How to Decide Your University Roommate Dealbreakers
Sharing your home with a new person can be a strange and difficult experience!
Roommates are a quintessential part of the university experience. Love or hate them, sharing bunks or sleeping in separate rooms — your roommate is someone who will come to define what university means to you.
Finding the right uni roommate isn't just about making new friends, finding someone to watch your houseplants while you're away and avoiding the smell of leftover pizza. It's about developing a home you feel comfortable, safe and able to learn in.
Doing that requires setting personal guidelines (or dealbreakers) for what you want and don't want in a roommate. Let's take a look at how you can draw up yours for the next time you're browsing Roomsurf, Roomies, or posting wanted ads on your Instagram.
Think about the lifestyle you want
Roommates aren't just people you live with, they're part of your lifestyle.
Landing on dealbreakers that both suit your preferences and won't make you seem like too much of a stick in the mud is difficult. However, you should have a reasonable idea of how you want to live.
Not every university apartment is clean (if we're honest, the majority aren't). Can you put up with that mess? What about parties? What if your potential roommate is the host of the foreign cinema club? Sounds fun, until you're being kept up on a Wednesday night before an exam by a crowd of enthusiastic French film fans.
Everyone wants to have fun while they study. But in the home, it's about keeping things within personal reason. Imagine if a party gets out of hand and you're suddenly landed with a huge bill by your landlord? Tenant insurance services from companies such as Duuo might make it easier to cover the cost, but you shouldn't be building your lifestyle around cleaning up over a slovenly or reckless roommate.
Consider your location
They say location is everything when it comes to property, and the same can be said for your university digs.
Living far off campus can make it difficult to get into the library to study every day. That means you'll be spending a lot of time at home, working on projects and preparing for tests. If you've got a roommate who's also home a lot, this can start to cause privacy issues.
What's more important is how location affects your schedules. If they've got a part-time job they need to be up for at 6 AM or get back from the bar in the dead of night, how does that affect your sleeping schedule or ability to bond?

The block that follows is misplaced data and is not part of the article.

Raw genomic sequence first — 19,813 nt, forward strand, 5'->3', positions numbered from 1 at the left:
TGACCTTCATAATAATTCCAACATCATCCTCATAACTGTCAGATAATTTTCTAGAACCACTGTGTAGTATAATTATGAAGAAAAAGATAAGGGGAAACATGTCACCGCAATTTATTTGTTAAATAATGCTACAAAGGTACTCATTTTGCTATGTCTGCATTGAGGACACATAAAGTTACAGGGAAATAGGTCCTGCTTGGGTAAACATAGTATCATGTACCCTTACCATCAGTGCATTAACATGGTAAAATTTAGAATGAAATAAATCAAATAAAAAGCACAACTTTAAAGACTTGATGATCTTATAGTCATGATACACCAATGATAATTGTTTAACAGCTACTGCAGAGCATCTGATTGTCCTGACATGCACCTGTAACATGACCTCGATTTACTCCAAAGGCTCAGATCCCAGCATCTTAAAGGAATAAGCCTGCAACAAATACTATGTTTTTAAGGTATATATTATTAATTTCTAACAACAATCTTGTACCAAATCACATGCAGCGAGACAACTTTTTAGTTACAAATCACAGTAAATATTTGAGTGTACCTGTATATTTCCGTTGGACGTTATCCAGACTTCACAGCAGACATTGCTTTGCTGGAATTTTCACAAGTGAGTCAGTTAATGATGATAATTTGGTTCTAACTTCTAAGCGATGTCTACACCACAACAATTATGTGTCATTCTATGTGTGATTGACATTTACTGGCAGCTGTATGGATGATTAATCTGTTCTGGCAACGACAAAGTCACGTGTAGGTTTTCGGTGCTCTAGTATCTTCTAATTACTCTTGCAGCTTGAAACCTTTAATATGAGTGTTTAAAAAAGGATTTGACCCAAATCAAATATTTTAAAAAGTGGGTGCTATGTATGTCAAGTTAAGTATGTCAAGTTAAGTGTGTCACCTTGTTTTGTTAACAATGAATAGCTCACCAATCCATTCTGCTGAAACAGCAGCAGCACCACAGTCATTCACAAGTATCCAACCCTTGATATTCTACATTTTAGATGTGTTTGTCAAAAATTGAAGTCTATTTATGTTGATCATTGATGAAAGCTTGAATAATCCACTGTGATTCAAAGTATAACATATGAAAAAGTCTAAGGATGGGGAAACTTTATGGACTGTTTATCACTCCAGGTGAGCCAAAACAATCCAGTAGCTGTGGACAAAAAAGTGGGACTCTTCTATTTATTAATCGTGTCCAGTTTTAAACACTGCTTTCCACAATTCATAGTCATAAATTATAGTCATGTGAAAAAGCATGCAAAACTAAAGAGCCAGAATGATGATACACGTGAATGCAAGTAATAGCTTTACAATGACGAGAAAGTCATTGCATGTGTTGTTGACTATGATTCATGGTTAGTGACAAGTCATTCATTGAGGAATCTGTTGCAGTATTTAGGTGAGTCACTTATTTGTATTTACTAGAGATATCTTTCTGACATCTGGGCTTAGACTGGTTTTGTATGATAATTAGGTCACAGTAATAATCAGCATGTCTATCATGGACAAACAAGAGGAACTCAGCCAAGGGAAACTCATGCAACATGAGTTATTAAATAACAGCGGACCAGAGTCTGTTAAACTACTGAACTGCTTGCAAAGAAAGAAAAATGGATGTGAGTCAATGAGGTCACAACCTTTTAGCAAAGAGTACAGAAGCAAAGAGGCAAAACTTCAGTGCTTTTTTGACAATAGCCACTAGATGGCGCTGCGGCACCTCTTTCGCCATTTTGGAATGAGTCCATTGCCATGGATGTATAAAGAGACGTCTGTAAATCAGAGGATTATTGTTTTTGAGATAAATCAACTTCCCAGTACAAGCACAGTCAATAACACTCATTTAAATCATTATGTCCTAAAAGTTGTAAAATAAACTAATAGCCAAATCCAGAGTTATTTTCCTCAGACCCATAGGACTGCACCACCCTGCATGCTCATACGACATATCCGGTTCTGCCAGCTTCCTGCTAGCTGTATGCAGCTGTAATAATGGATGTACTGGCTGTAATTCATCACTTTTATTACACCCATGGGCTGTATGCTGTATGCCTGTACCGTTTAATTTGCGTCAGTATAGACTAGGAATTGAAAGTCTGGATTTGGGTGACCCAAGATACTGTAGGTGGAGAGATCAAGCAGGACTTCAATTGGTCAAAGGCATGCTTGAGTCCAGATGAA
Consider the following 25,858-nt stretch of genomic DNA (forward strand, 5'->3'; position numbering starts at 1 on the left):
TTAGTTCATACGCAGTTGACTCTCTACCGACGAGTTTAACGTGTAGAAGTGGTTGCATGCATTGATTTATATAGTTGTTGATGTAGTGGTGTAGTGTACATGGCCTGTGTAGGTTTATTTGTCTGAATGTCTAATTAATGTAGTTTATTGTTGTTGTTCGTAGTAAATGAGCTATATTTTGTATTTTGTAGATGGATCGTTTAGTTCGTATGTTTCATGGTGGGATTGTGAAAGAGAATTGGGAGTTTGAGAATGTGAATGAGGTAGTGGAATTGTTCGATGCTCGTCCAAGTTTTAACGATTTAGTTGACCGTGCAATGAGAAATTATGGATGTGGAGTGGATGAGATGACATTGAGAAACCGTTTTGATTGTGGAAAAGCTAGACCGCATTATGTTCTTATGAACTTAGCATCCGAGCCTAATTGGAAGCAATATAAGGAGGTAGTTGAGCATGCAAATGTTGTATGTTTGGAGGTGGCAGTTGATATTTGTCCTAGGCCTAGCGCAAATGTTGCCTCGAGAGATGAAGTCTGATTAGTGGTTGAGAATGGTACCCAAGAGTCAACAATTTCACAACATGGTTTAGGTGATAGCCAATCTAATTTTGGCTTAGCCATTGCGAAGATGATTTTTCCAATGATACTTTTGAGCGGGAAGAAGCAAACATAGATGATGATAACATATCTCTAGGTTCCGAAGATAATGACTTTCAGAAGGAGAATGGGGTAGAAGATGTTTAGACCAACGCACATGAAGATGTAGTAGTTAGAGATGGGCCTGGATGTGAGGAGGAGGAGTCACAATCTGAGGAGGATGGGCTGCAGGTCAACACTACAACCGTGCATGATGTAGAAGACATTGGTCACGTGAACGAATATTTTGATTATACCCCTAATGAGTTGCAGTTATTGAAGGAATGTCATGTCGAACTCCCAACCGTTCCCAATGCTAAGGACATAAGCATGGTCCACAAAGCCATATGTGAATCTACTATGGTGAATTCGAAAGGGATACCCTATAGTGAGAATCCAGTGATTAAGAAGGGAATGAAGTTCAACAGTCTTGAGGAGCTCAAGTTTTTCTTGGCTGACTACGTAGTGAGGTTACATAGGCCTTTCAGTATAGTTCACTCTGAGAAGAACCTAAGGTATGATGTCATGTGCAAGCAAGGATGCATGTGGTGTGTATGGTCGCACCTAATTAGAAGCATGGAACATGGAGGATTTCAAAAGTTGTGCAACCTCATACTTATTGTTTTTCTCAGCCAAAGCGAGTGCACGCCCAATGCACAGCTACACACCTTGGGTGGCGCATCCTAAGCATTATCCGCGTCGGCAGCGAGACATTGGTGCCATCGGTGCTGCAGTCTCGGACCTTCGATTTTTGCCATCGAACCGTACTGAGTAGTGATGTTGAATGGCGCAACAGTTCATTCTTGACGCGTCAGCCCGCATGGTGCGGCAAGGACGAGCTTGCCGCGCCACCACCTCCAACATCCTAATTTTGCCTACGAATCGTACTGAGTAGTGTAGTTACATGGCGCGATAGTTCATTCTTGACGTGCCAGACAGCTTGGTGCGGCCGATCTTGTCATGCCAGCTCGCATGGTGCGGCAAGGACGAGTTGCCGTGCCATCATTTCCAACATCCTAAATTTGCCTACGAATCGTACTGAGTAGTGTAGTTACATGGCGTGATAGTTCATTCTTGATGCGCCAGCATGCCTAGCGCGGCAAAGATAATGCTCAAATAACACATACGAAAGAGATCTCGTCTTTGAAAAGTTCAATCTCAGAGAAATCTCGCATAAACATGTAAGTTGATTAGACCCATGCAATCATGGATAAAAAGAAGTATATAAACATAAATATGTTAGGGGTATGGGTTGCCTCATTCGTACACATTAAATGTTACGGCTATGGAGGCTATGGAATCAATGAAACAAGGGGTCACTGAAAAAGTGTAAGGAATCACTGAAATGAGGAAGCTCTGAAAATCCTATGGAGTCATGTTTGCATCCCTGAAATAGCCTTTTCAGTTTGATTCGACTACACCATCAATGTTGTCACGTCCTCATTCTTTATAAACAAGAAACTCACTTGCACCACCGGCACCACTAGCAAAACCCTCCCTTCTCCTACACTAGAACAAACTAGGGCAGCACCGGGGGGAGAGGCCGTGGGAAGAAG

Ask your friends
Friends are a brilliant source of advice throughout your university years. They're going through the same experiences and challenges as you and might even have some personal insight to share about everything from study tips to finding the perfect roommate.
Consider asking them about their dealbreakers. Are they happy with their roommates? What questions and queries did they have when searching for someone to spend the year with?
Rather than a list to copy word for word, your friend's dealbreakers should serve as inspiration for your own guidelines. You might not have the same aversion to heavy metal music as your friend, but it might make you think twice about rooming with a guitarist.
Common roommate dealbreakers
To close off, let's look at some common roommate dealbreakers you might want to consider. We've touched on a few of these already, but it's worth listing them for clarity:
- Cleanliness (dirty dishes and grimy bathrooms can irritate even the laziest student)
- How often guests come over
- Noise levels
- Relationships and having partners over
- Excessive possessions (do you really want a gym bench in the living room?)
- Decor preferences (you don't want to ruin the limited decoration you can do in your uni apartment)
These questions from RENTCafé are a useful starting point when speaking to potential roommates. It's important to strike the balance when interviewing people. Don't interrogate them, but make sure you're getting a clear picture.
Dealbreakers might sound harsh, but they're an important part of the process of finding a roommate.
You should always leave some room for maneuverability, say if you find someone who ticks 9/10 boxes, but don't be too lax. Remember to ask lots of questions and use official platforms to find a roommate who will make (not break) your university experience.
Find Canadian roommates on Roomies.ca